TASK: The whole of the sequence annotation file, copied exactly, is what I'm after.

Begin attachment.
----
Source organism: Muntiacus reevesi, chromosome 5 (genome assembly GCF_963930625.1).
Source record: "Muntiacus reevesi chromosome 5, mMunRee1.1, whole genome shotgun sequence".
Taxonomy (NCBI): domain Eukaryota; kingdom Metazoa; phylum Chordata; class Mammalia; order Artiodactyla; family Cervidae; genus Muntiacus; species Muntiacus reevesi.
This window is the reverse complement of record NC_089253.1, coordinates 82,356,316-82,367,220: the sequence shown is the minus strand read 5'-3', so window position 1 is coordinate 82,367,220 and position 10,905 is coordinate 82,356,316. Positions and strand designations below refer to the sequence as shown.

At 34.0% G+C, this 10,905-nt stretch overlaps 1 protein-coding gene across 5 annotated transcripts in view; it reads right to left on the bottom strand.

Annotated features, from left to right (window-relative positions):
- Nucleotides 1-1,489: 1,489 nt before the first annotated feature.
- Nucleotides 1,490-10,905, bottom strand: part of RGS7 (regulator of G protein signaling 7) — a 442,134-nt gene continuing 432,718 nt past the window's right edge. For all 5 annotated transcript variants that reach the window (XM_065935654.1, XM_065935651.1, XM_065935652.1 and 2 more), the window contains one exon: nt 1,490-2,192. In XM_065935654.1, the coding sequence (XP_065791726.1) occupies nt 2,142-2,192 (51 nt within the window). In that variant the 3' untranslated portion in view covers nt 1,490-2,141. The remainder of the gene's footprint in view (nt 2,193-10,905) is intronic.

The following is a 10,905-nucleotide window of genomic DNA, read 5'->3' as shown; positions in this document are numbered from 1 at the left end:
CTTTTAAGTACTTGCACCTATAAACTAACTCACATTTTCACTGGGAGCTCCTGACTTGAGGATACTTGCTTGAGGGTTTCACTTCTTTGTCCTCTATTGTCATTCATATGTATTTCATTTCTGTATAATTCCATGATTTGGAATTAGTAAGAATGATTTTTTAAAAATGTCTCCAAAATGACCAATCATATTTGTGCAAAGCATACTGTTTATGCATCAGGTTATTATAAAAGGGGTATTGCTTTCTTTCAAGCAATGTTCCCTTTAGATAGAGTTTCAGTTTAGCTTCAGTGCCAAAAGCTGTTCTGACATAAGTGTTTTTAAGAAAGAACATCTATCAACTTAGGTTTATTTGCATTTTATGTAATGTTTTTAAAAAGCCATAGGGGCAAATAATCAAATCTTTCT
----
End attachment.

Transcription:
Source organism: Muntiacus reevesi, chromosome 5 (genome assembly GCF_963930625.1).
Source record: "Muntiacus reevesi chromosome 5, mMunRee1.1, whole genome shotgun sequence".
Taxonomy (NCBI): domain Eukaryota; kingdom Metazoa; phylum Chordata; class Mammalia; order Artiodactyla; family Cervidae; genus Muntiacus; species Muntiacus reevesi.
This window is the reverse complement of record NC_089253.1, coordinates 82,356,316-82,367,220: the sequence shown is the minus strand read 5'-3', so window position 1 is coordinate 82,367,220 and position 10,905 is coordinate 82,356,316. Positions and strand designations below refer to the sequence as shown.

At 34.0% G+C, this 10,905-nt stretch overlaps 1 protein-coding gene across 5 annotated transcripts in view; it reads right to left on the bottom strand.

Annotated features, from left to right (window-relative positions):
- Nucleotides 1-1,489: 1,489 nt before the first annotated feature.
- Nucleotides 1,490-10,905, bottom strand: part of RGS7 (regulator of G protein signaling 7) — a 442,134-nt gene continuing 432,718 nt past the window's right edge. For all 5 annotated transcript variants that reach the window (XM_065935654.1, XM_065935651.1, XM_065935652.1 and 2 more), the window contains one exon: nt 1,490-2,192. In XM_065935654.1, the coding sequence (XP_065791726.1) occupies nt 2,142-2,192 (51 nt within the window). In that variant the 3' untranslated portion in view covers nt 1,490-2,141. The remainder of the gene's footprint in view (nt 2,193-10,905) is intronic.

The following is a 10,905-nucleotide window of genomic DNA, read 5'->3' as shown; positions in this document are numbered from 1 at the left end:
CTTTTAAGTACTTGCACCTATAAACTAACTCACATTTTCACTGGGAGCTCCTGACTTGAGGATACTTGCTTGAGGGTTTCACTTCTTTGTCCTCTATTGTCATTCATATGTATTTCATTTCTGTATAATTCCATGATTTGGAATTAGTAAGAATGATTTTTTAAAAATGTCTCCAAAATGACCAATCATATTTGTGCAAAGCATACTGTTTATGCATCAGGTTATTATAAAAGGGGTATTGCTTTCTTTCAAGCAATGTTCCCTTTAGATAGAGTTTCAGTTTAGCTTCAGTGCCAAAAGCTGTTCTGACATAAGTGTTTTTAAGAAAGAACATCTATCAACTTAGGTTTATTTGCATTTTATGTAATGTTTTTAAAAAGCCATAGGGGCAAATAATCAAATCTTTCT